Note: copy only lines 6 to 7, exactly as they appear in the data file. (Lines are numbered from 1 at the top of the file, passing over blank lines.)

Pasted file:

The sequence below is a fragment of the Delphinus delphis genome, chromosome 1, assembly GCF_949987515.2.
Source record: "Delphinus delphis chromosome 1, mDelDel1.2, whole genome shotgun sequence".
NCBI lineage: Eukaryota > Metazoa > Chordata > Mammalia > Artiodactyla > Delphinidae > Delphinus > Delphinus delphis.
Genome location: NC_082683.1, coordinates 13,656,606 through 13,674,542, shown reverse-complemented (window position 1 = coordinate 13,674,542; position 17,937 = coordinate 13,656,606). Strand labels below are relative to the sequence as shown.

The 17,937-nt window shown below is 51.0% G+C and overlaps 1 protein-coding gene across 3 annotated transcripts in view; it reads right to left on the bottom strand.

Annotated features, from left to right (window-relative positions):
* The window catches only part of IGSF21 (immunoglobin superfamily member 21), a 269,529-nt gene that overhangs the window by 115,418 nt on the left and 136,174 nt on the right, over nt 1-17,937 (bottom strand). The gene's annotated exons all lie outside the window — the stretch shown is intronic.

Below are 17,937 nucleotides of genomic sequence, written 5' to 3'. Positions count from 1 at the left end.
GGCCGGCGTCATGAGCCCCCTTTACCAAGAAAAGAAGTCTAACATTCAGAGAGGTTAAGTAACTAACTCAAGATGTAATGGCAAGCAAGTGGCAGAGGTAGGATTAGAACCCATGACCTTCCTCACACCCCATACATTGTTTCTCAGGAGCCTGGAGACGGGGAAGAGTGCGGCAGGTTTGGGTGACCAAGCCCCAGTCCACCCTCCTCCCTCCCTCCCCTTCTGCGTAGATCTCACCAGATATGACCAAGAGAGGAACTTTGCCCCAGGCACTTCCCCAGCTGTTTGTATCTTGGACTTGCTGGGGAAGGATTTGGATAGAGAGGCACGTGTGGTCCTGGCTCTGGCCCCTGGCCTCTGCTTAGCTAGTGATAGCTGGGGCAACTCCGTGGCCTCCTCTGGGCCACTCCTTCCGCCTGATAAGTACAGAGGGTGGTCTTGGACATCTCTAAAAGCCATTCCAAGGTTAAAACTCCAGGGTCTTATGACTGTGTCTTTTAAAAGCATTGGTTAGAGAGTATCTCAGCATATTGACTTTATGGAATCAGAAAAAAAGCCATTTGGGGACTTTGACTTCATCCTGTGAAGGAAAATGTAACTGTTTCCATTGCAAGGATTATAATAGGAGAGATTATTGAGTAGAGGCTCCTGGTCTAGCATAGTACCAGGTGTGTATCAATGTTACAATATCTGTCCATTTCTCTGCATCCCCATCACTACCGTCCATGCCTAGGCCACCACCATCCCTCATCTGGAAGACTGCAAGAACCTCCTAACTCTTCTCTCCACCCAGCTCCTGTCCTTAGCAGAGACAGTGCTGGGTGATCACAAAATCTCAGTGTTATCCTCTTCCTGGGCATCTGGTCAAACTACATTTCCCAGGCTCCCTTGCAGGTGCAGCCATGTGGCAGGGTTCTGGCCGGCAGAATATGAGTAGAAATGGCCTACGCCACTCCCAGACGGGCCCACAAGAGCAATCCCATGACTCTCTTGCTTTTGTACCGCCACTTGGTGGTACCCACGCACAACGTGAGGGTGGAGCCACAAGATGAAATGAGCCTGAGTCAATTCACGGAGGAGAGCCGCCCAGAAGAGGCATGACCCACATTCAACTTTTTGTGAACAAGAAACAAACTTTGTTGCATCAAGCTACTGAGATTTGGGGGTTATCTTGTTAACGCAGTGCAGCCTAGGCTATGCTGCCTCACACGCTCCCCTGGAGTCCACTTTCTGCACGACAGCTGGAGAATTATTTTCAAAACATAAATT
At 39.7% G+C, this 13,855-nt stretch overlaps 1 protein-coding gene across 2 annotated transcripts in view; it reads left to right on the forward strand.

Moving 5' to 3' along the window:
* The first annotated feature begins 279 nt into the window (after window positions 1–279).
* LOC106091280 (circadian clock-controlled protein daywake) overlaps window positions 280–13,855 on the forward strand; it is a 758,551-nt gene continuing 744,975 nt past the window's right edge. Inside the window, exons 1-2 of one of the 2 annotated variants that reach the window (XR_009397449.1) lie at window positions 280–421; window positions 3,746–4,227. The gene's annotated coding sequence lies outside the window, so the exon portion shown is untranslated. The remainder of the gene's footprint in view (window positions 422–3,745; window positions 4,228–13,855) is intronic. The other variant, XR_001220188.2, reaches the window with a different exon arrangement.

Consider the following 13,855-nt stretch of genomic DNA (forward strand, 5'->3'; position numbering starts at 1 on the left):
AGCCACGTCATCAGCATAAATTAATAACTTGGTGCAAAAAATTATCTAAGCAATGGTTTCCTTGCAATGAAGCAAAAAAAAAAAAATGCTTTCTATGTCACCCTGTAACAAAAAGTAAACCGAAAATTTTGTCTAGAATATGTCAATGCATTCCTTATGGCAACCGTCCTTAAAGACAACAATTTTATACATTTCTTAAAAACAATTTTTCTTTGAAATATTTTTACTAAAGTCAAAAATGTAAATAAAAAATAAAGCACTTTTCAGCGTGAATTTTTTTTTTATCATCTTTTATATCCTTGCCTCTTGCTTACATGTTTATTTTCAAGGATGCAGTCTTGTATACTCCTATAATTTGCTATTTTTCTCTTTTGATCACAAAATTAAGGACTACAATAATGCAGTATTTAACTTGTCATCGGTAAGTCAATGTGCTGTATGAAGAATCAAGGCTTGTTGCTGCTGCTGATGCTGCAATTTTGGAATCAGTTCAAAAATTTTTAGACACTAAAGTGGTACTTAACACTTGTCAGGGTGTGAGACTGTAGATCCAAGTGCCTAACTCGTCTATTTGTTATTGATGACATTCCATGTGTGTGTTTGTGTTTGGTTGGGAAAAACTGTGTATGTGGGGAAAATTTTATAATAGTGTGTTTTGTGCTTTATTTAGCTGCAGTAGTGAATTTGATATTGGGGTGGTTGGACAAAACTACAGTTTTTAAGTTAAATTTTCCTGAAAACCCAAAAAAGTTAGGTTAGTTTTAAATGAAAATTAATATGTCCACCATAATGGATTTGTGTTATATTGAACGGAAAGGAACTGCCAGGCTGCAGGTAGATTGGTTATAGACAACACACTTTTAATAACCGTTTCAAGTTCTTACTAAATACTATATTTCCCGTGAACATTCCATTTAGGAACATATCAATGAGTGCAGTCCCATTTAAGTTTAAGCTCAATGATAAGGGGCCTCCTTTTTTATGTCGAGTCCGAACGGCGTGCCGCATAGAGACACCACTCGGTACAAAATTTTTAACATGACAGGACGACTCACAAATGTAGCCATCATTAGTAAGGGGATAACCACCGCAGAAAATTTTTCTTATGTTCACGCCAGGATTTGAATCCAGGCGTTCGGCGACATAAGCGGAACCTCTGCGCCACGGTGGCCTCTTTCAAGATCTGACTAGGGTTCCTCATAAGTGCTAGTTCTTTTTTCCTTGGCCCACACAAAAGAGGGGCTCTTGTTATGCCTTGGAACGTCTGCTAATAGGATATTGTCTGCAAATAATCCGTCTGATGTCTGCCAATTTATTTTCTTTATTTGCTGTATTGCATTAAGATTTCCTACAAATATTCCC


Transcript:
Annotated features, from left to right (window-relative positions):
* The window catches only part of IGSF21 (immunoglobin superfamily member 21), a 269,529-nt gene that overhangs the window by 115,418 nt on the left and 136,174 nt on the right, over nt 1-17,937 (bottom strand). The gene's annotated exons all lie outside the window — the stretch shown is intronic.